Table 1 -
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Table 2 shows the different type of ownership structure and their relationship with market liquidity. There is no apparent relationship to prove that ownership structure could significantly affect market liquidity in this market. Family ownership is found to have an insignificant relationship to the bid-ask spread. The findings indicate that family ownership although cause the market to become illiquid, but it is not significant to affect the transaction in Malaysia stock market. Given the context of the Malaysia market, where 60% are family controlled, the illiquidity of the market is not negatively related. This may due to the efficiency of regulations of trade in Malaysia equity market.

The similar finding is found in Ali et al. (2007). The reason given by Ali et al. is family firms have a more number of analysts following. Hence, the analysts will be able to provide the market with the relevant information and reduce the problem of transactions. The number of analysts’ analyzation lower the dispersion of the forecast and minimize the forecast error, and improve market liquidity. As the results, the bid-ask spread is smaller. Besides, the research also found that family firms with the founder CEO, are primarily responsible for family firms to exhibit a better disclosure practice.

The issues of conglomerate firms which will improve market liquidity is not aligned with Marques (2016), but against the suggestion, that conglomerate firms are associated with illiquidity problem. However, the transaction in conglomerate firms may due to higher cross-holdings transaction, which in fact is tunneling activities. There is a possibility of the low degree of transparency, and low bid-ask spread, in fact, benefits cross-holdings affiliations.

Similar to family-owned, the t-test results declared that the ownership structure for government-owned firms is not individually crucial in explaining the bid-ask spread. GLCs in Malaysia are also always in the spotlight of the analyst. The result obtained was supported by the study by Choi et al. (2010). Choi’s research found out that initially there is a significant relationship between bid-ask spread and government ownership firm. However, in the later period, the relationship became insignificant. This was due to the more active control transfer and the emergence of private controlling shareholders, regulatory changes in ownership structure. Most important is the corporate governance ownership being improved, thus, causing the relationship between the ownership structure turns out to be insignificant.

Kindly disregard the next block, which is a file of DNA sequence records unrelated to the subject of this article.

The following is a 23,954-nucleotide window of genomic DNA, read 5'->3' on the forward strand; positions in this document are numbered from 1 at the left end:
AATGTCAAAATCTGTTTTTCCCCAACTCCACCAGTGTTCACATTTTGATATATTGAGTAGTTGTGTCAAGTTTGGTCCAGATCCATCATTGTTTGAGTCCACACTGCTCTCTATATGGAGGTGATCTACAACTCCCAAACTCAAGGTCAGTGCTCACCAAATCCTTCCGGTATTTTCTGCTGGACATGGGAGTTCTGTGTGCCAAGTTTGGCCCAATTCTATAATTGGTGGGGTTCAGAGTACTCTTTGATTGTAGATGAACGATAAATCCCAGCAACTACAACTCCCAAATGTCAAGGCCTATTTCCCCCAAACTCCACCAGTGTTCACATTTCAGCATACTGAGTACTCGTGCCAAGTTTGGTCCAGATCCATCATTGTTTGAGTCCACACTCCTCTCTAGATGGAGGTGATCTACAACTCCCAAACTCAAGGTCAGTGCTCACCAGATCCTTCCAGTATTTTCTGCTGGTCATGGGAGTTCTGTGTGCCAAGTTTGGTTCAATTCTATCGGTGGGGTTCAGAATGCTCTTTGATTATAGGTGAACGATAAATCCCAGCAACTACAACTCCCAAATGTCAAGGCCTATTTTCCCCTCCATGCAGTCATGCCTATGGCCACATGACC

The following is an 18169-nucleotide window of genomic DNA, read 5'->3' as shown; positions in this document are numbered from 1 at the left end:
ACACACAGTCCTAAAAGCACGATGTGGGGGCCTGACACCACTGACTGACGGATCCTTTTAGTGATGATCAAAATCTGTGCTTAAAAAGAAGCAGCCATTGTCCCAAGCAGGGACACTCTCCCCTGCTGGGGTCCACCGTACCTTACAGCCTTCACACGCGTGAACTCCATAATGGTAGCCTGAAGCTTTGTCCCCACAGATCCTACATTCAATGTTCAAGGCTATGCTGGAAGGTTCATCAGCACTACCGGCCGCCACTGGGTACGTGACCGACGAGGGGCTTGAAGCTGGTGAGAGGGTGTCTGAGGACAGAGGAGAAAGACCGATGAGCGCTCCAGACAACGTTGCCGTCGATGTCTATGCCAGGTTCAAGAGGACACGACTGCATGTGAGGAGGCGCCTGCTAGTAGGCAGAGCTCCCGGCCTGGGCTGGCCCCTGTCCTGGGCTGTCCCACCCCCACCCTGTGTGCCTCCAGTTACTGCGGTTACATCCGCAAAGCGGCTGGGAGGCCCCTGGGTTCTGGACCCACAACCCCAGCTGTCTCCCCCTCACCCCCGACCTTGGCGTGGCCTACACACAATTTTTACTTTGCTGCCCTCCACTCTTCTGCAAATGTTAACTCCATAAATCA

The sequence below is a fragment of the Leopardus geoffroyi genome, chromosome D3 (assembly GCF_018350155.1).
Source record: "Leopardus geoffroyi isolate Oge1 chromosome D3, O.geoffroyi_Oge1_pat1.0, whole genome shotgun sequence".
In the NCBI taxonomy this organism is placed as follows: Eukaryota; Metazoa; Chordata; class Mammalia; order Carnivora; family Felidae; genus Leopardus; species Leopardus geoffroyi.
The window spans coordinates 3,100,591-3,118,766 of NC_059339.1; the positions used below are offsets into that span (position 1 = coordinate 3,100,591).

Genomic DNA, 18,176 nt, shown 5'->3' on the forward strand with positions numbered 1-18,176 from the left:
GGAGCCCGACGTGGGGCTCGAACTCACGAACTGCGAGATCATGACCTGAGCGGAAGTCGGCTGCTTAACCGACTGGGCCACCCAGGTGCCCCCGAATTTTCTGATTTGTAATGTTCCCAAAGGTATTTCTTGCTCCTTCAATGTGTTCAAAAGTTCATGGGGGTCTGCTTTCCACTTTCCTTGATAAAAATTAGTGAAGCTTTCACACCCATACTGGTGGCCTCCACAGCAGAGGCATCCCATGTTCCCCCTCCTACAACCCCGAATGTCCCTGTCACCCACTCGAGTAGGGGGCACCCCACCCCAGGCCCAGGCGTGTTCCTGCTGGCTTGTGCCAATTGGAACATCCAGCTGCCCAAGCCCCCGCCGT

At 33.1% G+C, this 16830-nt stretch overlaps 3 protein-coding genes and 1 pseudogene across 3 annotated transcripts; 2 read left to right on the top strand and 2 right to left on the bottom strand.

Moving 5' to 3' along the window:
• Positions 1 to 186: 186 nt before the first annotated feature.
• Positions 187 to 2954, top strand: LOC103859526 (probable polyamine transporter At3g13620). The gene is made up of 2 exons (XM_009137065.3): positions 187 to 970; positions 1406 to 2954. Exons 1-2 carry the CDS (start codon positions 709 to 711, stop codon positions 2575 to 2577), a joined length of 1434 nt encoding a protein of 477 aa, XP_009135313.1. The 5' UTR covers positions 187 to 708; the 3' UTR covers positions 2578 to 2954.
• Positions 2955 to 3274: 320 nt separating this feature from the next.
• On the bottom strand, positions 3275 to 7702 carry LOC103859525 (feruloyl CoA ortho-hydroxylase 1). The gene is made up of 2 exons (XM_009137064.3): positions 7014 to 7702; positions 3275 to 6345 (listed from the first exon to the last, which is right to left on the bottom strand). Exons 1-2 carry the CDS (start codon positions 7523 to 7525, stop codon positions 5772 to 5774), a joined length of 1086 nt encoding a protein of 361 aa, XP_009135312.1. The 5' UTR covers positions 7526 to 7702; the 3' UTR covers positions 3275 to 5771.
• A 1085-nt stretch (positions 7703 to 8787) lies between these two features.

Table 2 -
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In the context of foreign-owned firms, foreign-owned firms are found to improve market liquidity, as shown in the negative and significant bid-ask spread. The finding is supported by Choi et al. (2013), Rhee and Wang (2009), and Levine and Schmuckler (2006). They agreed that the major shareholder in a firm would cause a negative impact on the bid-ask spread. This is because foreign ownership usually will increase the adverse selection and thus resulting in a narrow spread.

The t-test results showed that the ownership structure for dispersed-owned firms is individually insignificant in explaining the bid-ask spread. The finding is contradicting the researches done by Jacoby and Zheng (2010) and Bolton and Thadden (1998) which stated that with owner dispersion, the market would be more liquid. However, the researcher’s finding was back-up Omet (2007) finding. Omet (2007) stated that the risk itself is the primary determinant factor of spread, and with higher ownership dispersion, it does not improve market liquidity.


Table 3 indicates the relationship between bid-ask spread and the ownership structure of selected Malaysian firms. Different type of ownership structure – conglomerate firms and family firms showed higher liquidity as compared to family, government and dispersed structure. The findings on foreign-owned firms are expected, as generally foreign firms attract attention from the investors and are more transparent as compared to other ownership structure. The liquidity in conglomerate firms, however, may suggest the different perspective on the equity market, as the transaction may due to inter-affiliation trading which attempts to boost up the share price.

For the family ownership, government ownership, and dispersed ownership, the positive relationship although insignificant indicates that the issues of agency conflicts prevail. However, the insignificant result indicates that the current rules and regulation in the market are sufficient to ensure Malaysia equity market is liquid enough to attract investments from investors

Table 3 -
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Tiong, C. K., & Chu, E. Y. (2019). Ownership Structure and Bid-Ask Spread: Evidence from Malaysian Market. In C. Tze Haw, C. Richardson, & F. Johara (Eds.), Business Sustainability and Innovation, vol 65. European Proceedings of Social and Behavioural Sciences (pp. 693-701). Future Academy. https://doi.org/10.15405/epsbs.2019.08.70